|Numéro de publication||US4790852 A|
|Type de publication||Octroi|
|Numéro de demande||US 06/907,746|
|Date de publication||13 déc. 1988|
|Date de dépôt||15 sept. 1986|
|Date de priorité||15 sept. 1986|
|État de paiement des frais||Payé|
|Autre référence de publication||CA1290100C, DE3781163D1, DE3781163T2, EP0323978A1, EP0323978A4, EP0323978B1, WO1988001854A1|
|Numéro de publication||06907746, 907746, US 4790852 A, US 4790852A, US-A-4790852, US4790852 A, US4790852A|
|Inventeurs||Douglas G. Noiles|
|Cessionnaire d'origine||Joint Medical Products Corporation|
|Exporter la citation||BiBTeX, EndNote, RefMan|
|Citations de brevets (3), Citations hors brevets (6), Référencé par (208), Classifications (23), Événements juridiques (5)|
|Liens externes: USPTO, Cession USPTO, Espacenet|
1. Field of the Invention
This invention relates to the field of artificial joints and, in particular, to apparatus for affixing such joints to bone.
2. Description of the Prior Art
In PCT publication number WO 85/03426 entitled "Apparatus for Affixing a Prosthesis to Bone," various sleeves for affixing artificial joints to bone are described having the following characteristics: (1) the outer surface of the sleeve is contoured so as to mate with the inner surface of the patient's hard bone; and (2) the outer surface of the sleeve comprises a plurality of spaced, outwardly extending shoulders, the purpose of which is to transfer stresses from the prosthesis to the hard bone in a manner similar to that in which stresses are transferred from soft bone to hard bone.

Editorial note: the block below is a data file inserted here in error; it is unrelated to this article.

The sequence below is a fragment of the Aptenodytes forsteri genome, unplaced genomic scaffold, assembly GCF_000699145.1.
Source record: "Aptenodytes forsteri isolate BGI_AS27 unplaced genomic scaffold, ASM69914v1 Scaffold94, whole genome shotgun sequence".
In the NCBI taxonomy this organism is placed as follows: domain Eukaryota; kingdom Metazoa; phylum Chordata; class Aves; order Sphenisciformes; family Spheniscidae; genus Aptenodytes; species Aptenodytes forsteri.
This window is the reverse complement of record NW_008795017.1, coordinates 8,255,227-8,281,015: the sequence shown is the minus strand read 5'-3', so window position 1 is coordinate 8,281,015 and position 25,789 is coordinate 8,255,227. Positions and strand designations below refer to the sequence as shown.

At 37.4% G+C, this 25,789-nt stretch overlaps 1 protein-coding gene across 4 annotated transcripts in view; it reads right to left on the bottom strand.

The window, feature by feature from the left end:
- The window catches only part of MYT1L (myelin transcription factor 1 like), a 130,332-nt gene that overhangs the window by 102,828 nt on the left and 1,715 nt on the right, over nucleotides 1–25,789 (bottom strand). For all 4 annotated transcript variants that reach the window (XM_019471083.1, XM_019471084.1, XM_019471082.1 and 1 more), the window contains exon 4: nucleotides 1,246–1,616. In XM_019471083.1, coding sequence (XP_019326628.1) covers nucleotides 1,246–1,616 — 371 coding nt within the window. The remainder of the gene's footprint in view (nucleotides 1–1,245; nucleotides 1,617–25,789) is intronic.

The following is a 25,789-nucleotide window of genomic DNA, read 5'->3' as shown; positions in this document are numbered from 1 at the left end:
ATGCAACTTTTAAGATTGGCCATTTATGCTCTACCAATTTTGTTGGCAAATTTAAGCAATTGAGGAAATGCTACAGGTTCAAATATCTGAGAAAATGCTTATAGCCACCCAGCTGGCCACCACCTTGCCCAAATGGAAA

The present invention is directed to improving the utility of the sleeves disclosed in the foregoing PCT publication. While it is possible to provide sleeves of the type disclosed in the PCT publication which approximate the hard bone contours of individual patients, sleeves of this type do not have a regular geometric shape, and therefore surgeons have found it difficult to prepare patient's bones for receiving such sleeves using standard, or even special, surgical tools for cutting and reaming bone.
In view of the foregoing state of the art, it is an object of this invention to provide sleeves for affixing artificial joints to bone which have outer surfaces which (1) are contoured so that they generally correspond to the inner surfaces of the hard bones of a variety of patients, notwithstanding the anatomical variability from patient to patient, (2) are contoured so that the surgeon can readily and precisely prepare a cavity in the patient's bone for receiving the sleeve, and (3) include a plurality of spaced-apart, outwardly-extending terraces which can cut into the bone, and/or encourage bone ingrowth, and which transfer stresses to the patient's bone in a manner which generally corresponds to the manner in which stresses are transferred from soft bone to hard bone.
More generally, in contrast to the approach of the above-referenced PCT publication, wherein the shape of the patient's hard bone defined the shape of the prosthesis as well as the shape of the cavity to be formed in the patient's bone, the approach of the present invention is to provide a prosthesis shape which can readily be accurately and reproducibly formed in the patient's bone and which in general approximates the shape of the hard bone, and then match the patient's bone to the prosthesis by forming a cavity in the bone which exactly matches the shape of the prosthesis.